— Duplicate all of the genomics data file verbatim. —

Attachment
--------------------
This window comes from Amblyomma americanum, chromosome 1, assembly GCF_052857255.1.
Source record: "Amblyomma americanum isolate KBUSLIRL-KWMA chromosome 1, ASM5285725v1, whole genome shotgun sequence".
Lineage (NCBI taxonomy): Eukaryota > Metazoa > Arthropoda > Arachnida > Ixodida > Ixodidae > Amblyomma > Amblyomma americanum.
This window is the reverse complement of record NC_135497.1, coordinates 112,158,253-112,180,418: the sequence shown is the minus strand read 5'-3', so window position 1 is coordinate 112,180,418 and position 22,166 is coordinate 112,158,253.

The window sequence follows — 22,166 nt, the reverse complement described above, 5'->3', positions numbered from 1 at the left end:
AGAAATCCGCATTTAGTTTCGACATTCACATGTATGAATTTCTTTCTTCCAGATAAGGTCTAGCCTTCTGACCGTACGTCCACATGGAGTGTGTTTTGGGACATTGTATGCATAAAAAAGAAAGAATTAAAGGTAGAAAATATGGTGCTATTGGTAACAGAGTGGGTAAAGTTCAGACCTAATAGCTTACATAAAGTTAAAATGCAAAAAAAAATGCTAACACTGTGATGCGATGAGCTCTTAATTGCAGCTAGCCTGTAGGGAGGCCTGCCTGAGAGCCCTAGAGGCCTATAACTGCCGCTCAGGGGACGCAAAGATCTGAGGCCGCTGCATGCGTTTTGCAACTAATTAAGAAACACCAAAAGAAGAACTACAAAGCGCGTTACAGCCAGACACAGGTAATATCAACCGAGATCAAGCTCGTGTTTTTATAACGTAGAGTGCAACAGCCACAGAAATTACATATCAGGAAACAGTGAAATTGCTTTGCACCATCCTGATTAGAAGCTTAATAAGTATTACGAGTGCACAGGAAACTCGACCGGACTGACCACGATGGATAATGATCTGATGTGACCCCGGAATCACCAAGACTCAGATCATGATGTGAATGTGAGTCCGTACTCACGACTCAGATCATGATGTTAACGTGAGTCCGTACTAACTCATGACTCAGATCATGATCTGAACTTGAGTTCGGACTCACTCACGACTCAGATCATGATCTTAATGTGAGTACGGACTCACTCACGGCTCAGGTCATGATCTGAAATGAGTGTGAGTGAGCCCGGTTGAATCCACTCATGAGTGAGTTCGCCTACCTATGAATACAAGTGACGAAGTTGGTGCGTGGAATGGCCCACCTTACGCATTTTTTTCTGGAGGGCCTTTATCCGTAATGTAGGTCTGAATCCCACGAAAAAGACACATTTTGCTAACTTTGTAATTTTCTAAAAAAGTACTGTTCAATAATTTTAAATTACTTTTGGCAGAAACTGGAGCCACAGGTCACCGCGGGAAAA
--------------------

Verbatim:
This window comes from Amblyomma americanum, chromosome 1, assembly GCF_052857255.1.
Source record: "Amblyomma americanum isolate KBUSLIRL-KWMA chromosome 1, ASM5285725v1, whole genome shotgun sequence".
Lineage (NCBI taxonomy): Eukaryota > Metazoa > Arthropoda > Arachnida > Ixodida > Ixodidae > Amblyomma > Amblyomma americanum.
This window is the reverse complement of record NC_135497.1, coordinates 112,158,253-112,180,418: the sequence shown is the minus strand read 5'-3', so window position 1 is coordinate 112,180,418 and position 22,166 is coordinate 112,158,253.

The window sequence follows — 22,166 nt, the reverse complement described above, 5'->3', positions numbered from 1 at the left end:
AGAAATCCGCATTTAGTTTCGACATTCACATGTATGAATTTCTTTCTTCCAGATAAGGTCTAGCCTTCTGACCGTACGTCCACATGGAGTGTGTTTTGGGACATTGTATGCATAAAAAAGAAAGAATTAAAGGTAGAAAATATGGTGCTATTGGTAACAGAGTGGGTAAAGTTCAGACCTAATAGCTTACATAAAGTTAAAATGCAAAAAAAAATGCTAACACTGTGATGCGATGAGCTCTTAATTGCAGCTAGCCTGTAGGGAGGCCTGCCTGAGAGCCCTAGAGGCCTATAACTGCCGCTCAGGGGACGCAAAGATCTGAGGCCGCTGCATGCGTTTTGCAACTAATTAAGAAACACCAAAAGAAGAACTACAAAGCGCGTTACAGCCAGACACAGGTAATATCAACCGAGATCAAGCTCGTGTTTTTATAACGTAGAGTGCAACAGCCACAGAAATTACATATCAGGAAACAGTGAAATTGCTTTGCACCATCCTGATTAGAAGCTTAATAAGTATTACGAGTGCACAGGAAACTCGACCGGACTGACCACGATGGATAATGATCTGATGTGACCCCGGAATCACCAAGACTCAGATCATGATGTGAATGTGAGTCCGTACTCACGACTCAGATCATGATGTTAACGTGAGTCCGTACTAACTCATGACTCAGATCATGATCTGAACTTGAGTTCGGACTCACTCACGACTCAGATCATGATCTTAATGTGAGTACGGACTCACTCACGGCTCAGGTCATGATCTGAAATGAGTGTGAGTGAGCCCGGTTGAATCCACTCATGAGTGAGTTCGCCTACCTATGAATACAAGTGACGAAGTTGGTGCGTGGAATGGCCCACCTTACGCATTTTTTTCTGGAGGGCCTTTATCCGTAATGTAGGTCTGAATCCCACGAAAAAGACACATTTTGCTAACTTTGTAATTTTCTAAAAAAGTACTGTTCAATAATTTTAAATTACTTTTGGCAGAAACTGGAGCCACAGGTCACCGCGGGAAAA